GEN Exclusives

More »

Feature Articles

More »
Oct 1, 2011 (Vol. 31, No. 17)

Epigenetics and Reinventing Lamarck

Pioneer Evolutionary Scientist's Ideas Revisited in Light of Novel Research Findings

  • Microarray Platforms and OMICS

    During the last decade, the availability of microarray platforms and the upcoming wave of omics have revolutionized the concept of analyzing gene regulation (including that involved in epigenomics) in an unbiased manner. Genetic unmasking opened up a new line of investigation for DNA methylation or histone modifications. Different strategies were designed to fully exploit the possibilities of the new large-scale platforms.

    Genetic disruption of the major de novo DNMTs (DNMT1 and DNMT3) or truncation of mutated HDAC cells were used to identify differentially methylated or acetylated on a global genomic scale.20,21 Similarly, other strategies have taken advantage of the plasticity of epigenetic mechanisms by treating cells with pharmacological inhibitors of DNA methylation, such as the deocycytidine analogue 5-aza-2´-deocycytidine (5-aza) and histone deacetylase inhibitors, like valproic acid or trichostatin A. As a result, changes in gene expression due to aberrant methylation or histone deacetylation could be observed.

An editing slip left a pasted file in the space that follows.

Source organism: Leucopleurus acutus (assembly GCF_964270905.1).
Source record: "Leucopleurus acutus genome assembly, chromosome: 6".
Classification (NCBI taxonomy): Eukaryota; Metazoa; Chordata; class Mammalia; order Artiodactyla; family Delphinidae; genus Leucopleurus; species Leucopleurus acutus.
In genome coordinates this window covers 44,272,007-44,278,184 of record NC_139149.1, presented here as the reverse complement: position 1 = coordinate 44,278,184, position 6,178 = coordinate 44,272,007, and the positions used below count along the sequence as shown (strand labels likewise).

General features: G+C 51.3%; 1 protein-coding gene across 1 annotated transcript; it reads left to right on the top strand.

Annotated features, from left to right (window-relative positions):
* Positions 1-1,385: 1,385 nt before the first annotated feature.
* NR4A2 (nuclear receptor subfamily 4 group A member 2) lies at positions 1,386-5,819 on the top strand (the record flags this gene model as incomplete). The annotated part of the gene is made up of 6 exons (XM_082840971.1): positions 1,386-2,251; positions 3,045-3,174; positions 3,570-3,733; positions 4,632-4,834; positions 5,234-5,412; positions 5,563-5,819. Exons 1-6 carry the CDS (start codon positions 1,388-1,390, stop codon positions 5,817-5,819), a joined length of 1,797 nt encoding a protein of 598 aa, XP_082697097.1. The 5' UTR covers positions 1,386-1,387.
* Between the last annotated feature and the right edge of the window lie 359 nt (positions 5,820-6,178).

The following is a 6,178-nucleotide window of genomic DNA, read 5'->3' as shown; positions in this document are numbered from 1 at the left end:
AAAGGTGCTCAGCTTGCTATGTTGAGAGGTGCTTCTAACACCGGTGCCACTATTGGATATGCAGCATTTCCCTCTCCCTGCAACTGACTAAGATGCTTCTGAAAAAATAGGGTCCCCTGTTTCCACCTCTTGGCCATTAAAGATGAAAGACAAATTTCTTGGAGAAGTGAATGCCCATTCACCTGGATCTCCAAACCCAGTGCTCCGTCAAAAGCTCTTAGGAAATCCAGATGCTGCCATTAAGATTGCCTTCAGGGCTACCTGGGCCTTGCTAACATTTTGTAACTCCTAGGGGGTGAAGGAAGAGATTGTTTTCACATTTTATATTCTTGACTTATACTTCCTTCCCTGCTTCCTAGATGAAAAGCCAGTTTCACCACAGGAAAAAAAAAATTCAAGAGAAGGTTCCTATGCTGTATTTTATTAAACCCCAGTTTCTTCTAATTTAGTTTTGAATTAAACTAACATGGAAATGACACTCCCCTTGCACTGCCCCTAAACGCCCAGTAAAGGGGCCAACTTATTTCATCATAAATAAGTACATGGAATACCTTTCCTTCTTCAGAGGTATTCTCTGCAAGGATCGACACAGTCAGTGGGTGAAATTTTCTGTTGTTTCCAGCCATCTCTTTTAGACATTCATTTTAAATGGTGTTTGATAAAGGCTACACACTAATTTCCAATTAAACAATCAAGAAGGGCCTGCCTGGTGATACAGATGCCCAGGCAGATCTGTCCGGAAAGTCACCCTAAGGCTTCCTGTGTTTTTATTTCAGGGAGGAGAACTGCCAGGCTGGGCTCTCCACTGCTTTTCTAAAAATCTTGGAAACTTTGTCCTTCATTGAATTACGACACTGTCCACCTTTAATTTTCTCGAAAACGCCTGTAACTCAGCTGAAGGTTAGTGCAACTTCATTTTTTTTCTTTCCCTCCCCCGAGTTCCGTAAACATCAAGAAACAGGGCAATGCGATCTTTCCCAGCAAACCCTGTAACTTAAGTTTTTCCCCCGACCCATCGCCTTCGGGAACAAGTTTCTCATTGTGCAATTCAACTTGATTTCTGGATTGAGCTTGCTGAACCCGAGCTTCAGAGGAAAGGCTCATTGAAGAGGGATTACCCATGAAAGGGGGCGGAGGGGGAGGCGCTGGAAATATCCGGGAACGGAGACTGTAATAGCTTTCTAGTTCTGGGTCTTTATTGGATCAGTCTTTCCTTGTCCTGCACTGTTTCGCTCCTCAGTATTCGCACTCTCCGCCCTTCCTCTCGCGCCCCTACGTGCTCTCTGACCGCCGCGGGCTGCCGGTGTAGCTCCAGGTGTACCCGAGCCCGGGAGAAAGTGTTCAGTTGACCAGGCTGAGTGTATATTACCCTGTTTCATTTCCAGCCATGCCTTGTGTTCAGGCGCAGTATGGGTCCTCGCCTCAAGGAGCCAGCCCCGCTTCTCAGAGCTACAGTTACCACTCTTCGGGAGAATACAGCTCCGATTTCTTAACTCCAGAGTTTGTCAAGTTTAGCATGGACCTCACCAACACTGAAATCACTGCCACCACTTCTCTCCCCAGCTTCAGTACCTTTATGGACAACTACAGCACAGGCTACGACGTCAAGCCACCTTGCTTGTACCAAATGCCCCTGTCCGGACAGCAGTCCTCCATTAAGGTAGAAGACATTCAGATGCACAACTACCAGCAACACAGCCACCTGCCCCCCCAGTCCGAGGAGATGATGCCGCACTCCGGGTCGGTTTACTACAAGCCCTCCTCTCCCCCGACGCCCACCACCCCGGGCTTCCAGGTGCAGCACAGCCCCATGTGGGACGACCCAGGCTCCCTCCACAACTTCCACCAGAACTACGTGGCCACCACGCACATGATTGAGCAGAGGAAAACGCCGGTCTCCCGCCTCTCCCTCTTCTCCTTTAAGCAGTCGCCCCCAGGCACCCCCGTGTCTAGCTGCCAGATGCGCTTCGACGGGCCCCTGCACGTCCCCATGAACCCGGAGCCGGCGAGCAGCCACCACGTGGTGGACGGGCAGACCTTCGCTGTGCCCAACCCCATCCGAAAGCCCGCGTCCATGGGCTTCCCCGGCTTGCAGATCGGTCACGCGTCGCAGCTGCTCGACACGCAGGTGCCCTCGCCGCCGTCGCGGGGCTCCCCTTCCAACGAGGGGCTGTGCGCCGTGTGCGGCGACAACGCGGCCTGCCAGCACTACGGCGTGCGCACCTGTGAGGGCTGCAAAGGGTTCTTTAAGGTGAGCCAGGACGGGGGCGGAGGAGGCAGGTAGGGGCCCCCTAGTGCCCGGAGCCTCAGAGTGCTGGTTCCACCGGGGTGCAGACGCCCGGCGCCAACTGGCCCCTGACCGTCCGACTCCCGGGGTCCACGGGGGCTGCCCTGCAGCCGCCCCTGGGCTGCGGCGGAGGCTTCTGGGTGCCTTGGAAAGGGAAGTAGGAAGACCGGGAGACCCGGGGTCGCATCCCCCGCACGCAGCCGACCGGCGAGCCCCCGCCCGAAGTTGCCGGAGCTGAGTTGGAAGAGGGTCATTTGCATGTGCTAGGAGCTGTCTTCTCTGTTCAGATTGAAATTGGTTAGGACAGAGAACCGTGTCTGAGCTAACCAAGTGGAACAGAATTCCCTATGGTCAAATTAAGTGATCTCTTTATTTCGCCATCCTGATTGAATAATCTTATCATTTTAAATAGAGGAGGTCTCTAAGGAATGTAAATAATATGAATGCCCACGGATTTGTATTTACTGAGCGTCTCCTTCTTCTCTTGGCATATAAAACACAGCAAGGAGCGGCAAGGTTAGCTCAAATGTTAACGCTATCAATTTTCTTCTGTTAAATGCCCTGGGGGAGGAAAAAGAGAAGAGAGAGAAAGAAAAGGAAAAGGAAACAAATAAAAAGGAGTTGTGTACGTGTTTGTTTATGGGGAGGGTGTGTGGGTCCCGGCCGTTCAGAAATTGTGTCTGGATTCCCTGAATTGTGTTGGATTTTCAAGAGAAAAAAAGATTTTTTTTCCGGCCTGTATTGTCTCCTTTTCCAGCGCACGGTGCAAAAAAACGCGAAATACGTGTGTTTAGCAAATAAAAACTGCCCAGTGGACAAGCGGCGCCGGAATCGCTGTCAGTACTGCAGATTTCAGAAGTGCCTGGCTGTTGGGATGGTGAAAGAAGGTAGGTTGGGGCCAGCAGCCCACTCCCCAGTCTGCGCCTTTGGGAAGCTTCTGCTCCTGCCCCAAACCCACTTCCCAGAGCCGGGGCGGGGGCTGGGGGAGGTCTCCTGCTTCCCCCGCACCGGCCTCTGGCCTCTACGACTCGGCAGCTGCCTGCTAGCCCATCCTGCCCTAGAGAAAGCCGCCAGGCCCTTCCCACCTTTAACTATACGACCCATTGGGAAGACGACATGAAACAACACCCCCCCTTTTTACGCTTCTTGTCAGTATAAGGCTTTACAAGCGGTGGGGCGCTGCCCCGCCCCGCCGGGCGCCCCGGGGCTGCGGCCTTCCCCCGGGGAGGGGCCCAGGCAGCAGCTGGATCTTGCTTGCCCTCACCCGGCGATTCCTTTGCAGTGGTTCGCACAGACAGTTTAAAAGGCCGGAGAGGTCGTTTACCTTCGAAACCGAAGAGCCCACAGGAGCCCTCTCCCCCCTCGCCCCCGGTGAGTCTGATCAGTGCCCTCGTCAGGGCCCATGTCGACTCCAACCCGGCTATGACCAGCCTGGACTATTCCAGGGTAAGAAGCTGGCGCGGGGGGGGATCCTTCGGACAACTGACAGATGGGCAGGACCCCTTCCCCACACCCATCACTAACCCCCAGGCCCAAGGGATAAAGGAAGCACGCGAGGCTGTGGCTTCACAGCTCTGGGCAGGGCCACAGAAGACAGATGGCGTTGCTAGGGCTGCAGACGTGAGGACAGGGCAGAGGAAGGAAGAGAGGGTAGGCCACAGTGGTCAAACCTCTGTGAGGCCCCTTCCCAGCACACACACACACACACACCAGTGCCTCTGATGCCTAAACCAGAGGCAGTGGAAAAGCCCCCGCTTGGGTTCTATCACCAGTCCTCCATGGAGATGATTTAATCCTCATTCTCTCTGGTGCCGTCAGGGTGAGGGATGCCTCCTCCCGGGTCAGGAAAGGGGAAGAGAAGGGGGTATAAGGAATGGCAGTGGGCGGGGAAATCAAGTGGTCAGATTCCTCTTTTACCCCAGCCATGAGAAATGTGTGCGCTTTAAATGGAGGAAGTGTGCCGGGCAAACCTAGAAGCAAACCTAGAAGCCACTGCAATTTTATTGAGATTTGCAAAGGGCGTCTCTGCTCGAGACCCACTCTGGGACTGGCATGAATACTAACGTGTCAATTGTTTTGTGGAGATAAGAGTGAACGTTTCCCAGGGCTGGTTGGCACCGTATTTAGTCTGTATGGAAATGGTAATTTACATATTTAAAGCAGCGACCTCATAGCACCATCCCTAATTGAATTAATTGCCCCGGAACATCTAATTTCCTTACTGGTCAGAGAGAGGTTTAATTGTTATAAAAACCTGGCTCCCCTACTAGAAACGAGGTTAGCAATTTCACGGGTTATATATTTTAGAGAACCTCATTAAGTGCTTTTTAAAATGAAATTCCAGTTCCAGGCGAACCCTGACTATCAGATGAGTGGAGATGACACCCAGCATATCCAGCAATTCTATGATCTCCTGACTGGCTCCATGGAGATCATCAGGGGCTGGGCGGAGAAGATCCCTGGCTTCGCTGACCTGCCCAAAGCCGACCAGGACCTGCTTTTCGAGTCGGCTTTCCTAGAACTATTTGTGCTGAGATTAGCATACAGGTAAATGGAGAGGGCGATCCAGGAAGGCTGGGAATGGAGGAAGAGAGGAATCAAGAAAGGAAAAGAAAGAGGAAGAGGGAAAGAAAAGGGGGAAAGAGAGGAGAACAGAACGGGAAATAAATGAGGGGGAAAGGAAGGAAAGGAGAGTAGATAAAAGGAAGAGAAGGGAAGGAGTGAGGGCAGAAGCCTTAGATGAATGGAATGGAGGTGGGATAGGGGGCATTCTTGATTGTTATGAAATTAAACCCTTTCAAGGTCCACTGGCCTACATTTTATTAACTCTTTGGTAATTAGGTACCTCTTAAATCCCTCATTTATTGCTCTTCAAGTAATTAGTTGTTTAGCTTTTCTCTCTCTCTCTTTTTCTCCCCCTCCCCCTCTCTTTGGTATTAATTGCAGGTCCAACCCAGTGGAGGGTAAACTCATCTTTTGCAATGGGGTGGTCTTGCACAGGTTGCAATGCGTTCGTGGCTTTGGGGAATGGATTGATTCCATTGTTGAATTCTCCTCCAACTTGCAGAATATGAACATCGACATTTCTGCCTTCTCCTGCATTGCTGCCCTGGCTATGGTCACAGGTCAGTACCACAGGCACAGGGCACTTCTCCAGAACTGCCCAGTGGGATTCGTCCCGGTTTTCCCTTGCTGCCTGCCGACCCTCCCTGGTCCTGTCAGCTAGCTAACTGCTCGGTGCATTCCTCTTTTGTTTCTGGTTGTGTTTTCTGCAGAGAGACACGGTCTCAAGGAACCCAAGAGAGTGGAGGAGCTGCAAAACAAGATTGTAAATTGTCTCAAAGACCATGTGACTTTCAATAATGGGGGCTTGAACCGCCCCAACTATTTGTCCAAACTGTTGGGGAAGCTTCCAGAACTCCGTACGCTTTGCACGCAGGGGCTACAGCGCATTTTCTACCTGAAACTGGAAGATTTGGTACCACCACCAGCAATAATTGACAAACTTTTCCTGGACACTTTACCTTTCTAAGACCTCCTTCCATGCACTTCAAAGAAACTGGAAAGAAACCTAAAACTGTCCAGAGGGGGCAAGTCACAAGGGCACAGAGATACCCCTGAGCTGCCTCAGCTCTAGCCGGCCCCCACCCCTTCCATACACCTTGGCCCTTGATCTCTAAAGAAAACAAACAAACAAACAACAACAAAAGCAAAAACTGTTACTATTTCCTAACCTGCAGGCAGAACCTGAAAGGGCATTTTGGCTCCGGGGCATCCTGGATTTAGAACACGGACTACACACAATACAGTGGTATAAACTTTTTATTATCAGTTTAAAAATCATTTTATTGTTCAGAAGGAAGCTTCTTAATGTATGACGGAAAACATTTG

Limitations of these strategies were the pleiotropic effects produced by the disruption of DNMTs and the epigenetic drugs, and the lack of specificity.

    To avoid these problems, new strategies based on methyl-cytosine enrichment were designed to study global epigenetic patterns at a whole-genome scale. The first method is the methylated–CpG island recovery assay (MIRA) that uses the high-binding affinity of the complex of GST-tagged-MBDs proteins to methylated DNA.22

    Following a similar approach, the MeDIP-on-chip (Methylated DNA immuno precipitation+microarray) is based on the direct immunoprecipitation of methylated DNA using an antibody that recognizes 5-methylcytosine.23